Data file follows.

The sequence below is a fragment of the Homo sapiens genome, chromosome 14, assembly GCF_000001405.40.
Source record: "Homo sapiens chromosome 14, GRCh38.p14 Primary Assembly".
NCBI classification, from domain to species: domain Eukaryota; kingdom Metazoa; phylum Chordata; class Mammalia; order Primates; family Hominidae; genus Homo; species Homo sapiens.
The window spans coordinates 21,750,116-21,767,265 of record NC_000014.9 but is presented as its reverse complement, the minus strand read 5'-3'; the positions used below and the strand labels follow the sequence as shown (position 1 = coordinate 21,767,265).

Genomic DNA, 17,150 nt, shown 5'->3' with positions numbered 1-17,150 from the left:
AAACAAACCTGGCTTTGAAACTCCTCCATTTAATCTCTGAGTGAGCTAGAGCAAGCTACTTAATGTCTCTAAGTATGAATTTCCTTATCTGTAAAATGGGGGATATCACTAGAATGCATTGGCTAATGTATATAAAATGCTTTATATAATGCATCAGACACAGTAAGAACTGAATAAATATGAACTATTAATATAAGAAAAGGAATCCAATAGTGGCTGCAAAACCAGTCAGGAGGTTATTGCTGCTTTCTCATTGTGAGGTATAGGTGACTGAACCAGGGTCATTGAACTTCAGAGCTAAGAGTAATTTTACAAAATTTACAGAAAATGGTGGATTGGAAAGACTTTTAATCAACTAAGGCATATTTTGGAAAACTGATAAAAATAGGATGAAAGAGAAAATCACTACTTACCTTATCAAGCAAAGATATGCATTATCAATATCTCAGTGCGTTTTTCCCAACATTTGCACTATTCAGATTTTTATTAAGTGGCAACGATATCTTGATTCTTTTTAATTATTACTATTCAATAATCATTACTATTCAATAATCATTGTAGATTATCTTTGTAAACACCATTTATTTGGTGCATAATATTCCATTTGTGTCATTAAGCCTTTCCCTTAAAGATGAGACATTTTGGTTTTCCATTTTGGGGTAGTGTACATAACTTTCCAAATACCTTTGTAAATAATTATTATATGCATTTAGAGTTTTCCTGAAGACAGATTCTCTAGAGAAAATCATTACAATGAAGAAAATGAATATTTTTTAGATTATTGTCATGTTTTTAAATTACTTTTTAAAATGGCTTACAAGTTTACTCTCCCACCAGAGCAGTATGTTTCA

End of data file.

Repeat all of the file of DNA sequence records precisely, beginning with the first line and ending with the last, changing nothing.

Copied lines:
The sequence below is a fragment of the Homo sapiens genome, chromosome 14, assembly GCF_000001405.40.
Source record: "Homo sapiens chromosome 14, GRCh38.p14 Primary Assembly".
NCBI classification, from domain to species: domain Eukaryota; kingdom Metazoa; phylum Chordata; class Mammalia; order Primates; family Hominidae; genus Homo; species Homo sapiens.
The window spans coordinates 21,750,116-21,767,265 of record NC_000014.9 but is presented as its reverse complement, the minus strand read 5'-3'; the positions used below and the strand labels follow the sequence as shown (position 1 = coordinate 21,767,265).

Genomic DNA, 17,150 nt, shown 5'->3' with positions numbered 1-17,150 from the left:
AAACAAACCTGGCTTTGAAACTCCTCCATTTAATCTCTGAGTGAGCTAGAGCAAGCTACTTAATGTCTCTAAGTATGAATTTCCTTATCTGTAAAATGGGGGATATCACTAGAATGCATTGGCTAATGTATATAAAATGCTTTATATAATGCATCAGACACAGTAAGAACTGAATAAATATGAACTATTAATATAAGAAAAGGAATCCAATAGTGGCTGCAAAACCAGTCAGGAGGTTATTGCTGCTTTCTCATTGTGAGGTATAGGTGACTGAACCAGGGTCATTGAACTTCAGAGCTAAGAGTAATTTTACAAAATTTACAGAAAATGGTGGATTGGAAAGACTTTTAATCAACTAAGGCATATTTTGGAAAACTGATAAAAATAGGATGAAAGAGAAAATCACTACTTACCTTATCAAGCAAAGATATGCATTATCAATATCTCAGTGCGTTTTTCCCAACATTTGCACTATTCAGATTTTTATTAAGTGGCAACGATATCTTGATTCTTTTTAATTATTACTATTCAATAATCATTACTATTCAATAATCATTGTAGATTATCTTTGTAAACACCATTTATTTGGTGCATAATATTCCATTTGTGTCATTAAGCCTTTCCCTTAAAGATGAGACATTTTGGTTTTCCATTTTGGGGTAGTGTACATAACTTTCCAAATACCTTTGTAAATAATTATTATATGCATTTAGAGTTTTCCTGAAGACAGATTCTCTAGAGAAAATCATTACAATGAAGAAAATGAATATTTTTTAGATTATTGTCATGTTTTTAAATTACTTTTTAAAATGGCTTACAAGTTTACTCTCCCACCAGAGCAGTATGTTTCA